The album strikes a deft balance between experimental and commercial, moody and uplifting.
The album offers a homey, bittersweet charm largely unique to the troubadour’s legendary catalog.
Overflowing with adventurous new ideas, the album opens up infinite new paths for the group to follow going forward.
The musician’s impeccable melodic instincts justify the album’s largely featherweight tone.
The singer melds influences as disparate as backwoods country and garage punk into a cohesive signature sound.
The album is marked by songs that are at once deeply intimate and broadly accessible.
The album explores darker, weightier subject matter than its predecessor.
The band’s 12th album is constructed on the premise that the personal is political.
The album both calls attention to its artifice and proves it can still hold a broad emotional range.
The album’s direst moments are still refreshing because they find Young doing whatever the hell he wants to.
The album is, at least by the group’s typical power-pop standards, a heavier, murkier affair.
While the album may lack instant anthems, it’s still a highly consistent and satisfying rock album.
On a superficial level, the ostensibly back-to-basics album could charitably be described as workmanlike.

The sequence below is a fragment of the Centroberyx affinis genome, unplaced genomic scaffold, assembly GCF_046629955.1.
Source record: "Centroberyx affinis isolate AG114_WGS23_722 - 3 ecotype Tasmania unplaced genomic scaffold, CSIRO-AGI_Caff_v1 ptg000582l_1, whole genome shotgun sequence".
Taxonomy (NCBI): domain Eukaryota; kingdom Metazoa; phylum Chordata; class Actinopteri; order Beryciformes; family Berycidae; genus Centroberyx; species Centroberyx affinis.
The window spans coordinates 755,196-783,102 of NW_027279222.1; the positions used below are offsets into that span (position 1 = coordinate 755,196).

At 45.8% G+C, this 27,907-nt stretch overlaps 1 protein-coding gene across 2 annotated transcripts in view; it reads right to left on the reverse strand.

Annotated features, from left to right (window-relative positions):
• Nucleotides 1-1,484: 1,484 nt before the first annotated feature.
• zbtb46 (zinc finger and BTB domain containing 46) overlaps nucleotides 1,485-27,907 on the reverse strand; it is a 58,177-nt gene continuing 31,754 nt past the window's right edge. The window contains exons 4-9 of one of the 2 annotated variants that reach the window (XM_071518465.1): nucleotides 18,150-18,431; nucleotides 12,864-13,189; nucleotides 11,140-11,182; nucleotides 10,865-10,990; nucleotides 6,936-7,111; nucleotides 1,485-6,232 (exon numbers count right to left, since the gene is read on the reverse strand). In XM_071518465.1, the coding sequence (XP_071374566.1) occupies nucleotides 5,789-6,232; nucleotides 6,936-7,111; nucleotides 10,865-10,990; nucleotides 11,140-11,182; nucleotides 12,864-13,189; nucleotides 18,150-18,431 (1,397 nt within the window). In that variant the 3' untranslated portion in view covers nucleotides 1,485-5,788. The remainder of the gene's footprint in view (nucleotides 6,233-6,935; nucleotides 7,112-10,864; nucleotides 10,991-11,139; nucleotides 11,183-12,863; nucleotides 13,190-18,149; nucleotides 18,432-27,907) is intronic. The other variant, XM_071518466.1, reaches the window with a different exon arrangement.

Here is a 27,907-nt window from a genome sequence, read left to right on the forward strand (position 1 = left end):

The album proves that there’s still more to be mined from the supposedly anachronistic guitar-rock template.
The album is the band’s widest-ranging and most surprising effort to date.
There’s still darkness flitting around Ezra Koenig’s consciousness, but it’s more of the “middle-aged malaise” variety.
If there’s one thing that squarely separates the album from the Hold Steady singer’s previous work, it’s the consistent mellowness.
The album’s heartwarming melodies set to hit-and-miss lyrics represents at least a partial return to form.
Modern trappings do little to obscure the fact that frontman Kurt Wagner feels more out of time than ever.
The album marks the band’s first reunion that feels truly consequential.